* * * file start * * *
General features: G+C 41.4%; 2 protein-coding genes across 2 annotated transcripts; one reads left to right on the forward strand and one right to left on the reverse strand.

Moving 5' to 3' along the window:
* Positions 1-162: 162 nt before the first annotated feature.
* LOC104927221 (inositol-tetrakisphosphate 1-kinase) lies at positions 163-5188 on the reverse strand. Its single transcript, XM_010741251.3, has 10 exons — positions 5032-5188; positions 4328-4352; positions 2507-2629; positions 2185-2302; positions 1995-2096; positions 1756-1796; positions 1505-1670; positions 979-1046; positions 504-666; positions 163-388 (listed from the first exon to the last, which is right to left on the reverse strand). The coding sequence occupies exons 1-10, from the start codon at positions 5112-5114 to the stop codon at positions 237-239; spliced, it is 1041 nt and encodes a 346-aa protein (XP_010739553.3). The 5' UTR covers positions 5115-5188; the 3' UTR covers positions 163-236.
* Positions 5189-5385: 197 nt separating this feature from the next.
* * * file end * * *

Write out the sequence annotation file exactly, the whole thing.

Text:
General features: G+C 41.4%; 2 protein-coding genes across 2 annotated transcripts; one reads left to right on the forward strand and one right to left on the reverse strand.

Moving 5' to 3' along the window:
* Positions 1-162: 162 nt before the first annotated feature.
* LOC104927221 (inositol-tetrakisphosphate 1-kinase) lies at positions 163-5188 on the reverse strand. Its single transcript, XM_010741251.3, has 10 exons — positions 5032-5188; positions 4328-4352; positions 2507-2629; positions 2185-2302; positions 1995-2096; positions 1756-1796; positions 1505-1670; positions 979-1046; positions 504-666; positions 163-388 (listed from the first exon to the last, which is right to left on the reverse strand). The coding sequence occupies exons 1-10, from the start codon at positions 5112-5114 to the stop codon at positions 237-239; spliced, it is 1041 nt and encodes a 346-aa protein (XP_010739553.3). The 5' UTR covers positions 5115-5188; the 3' UTR covers positions 163-236.
* Positions 5189-5385: 197 nt separating this feature from the next.